Additionally, many states implement employment-at-will clauses, in which an employee can be terminated for any reason (with the exception of motivations such as race or disability status). Health care organizations may prescribe vaccination as a requirement for continued employment.
Most states with vaccination laws offer exemption criteria, including religious, philosophical, and medical objections; individual hospitals and health care facilities may also implement these criteria.
Consult with your organization and find out your state’s laws for more information on an exemption and the required documentation. Generally speaking, individuals with compelling medical contraindications (such as a severe allergic reaction to the vaccine) can legally seek exemption with a written doctor’s note.
Why Get the Flu Shot as a Nurse?
Even if you don’t fall under the exemption criteria for vaccination, you may have concerns about the effectiveness or any negative side effects of the influenza vaccine.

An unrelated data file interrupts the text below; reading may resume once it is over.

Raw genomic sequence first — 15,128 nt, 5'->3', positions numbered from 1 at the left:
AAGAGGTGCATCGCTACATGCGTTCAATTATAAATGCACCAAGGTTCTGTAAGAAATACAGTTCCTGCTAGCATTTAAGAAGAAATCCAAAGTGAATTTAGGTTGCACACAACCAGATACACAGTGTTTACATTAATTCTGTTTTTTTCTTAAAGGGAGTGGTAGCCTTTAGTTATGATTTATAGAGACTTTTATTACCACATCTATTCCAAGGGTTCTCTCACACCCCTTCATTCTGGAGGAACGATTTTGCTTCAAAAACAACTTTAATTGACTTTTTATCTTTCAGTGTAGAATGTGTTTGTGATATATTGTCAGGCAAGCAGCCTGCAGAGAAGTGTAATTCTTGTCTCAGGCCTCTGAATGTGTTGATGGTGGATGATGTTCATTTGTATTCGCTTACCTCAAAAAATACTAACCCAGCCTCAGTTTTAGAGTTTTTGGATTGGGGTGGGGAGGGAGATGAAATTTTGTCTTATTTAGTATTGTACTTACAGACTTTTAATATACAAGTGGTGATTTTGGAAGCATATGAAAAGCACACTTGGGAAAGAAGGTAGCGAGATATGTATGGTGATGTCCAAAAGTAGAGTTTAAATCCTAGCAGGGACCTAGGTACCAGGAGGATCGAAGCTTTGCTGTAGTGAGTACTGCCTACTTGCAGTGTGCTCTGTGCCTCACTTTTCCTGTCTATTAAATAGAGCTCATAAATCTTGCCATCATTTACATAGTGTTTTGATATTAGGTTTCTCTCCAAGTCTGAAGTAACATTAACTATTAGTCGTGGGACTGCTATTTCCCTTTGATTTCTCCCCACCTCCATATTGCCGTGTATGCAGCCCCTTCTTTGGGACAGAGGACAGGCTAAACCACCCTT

However, there are several compelling reasons for nurses to get their annual flu shot, including the following:
- The flu shot protects you from becoming sick. Influenza can be a serious disease. While most cases are mild, it can lead to hospitalization and even death. Working in a health care facility puts you at higher risk of getting sick than the general population — something that can be especially dangerous amid the coronavirus pandemic.
- The flu shot is safe. Influenza vaccines are made with either killed or weakened viruses, so they cannot cause the flu. Additionally, most people only experience mild side effects, if any. Barring medical contraindications, the flu shot is safe and low-risk for the general population.
- The flu shot allows you to protect others. Even those who are asymptomatic can still be infected with influenza and inadvertently spread it. By getting your flu shot, you’re not only protecting yourself, but you’re also protecting your patients, coworkers, loved ones, and the population at large.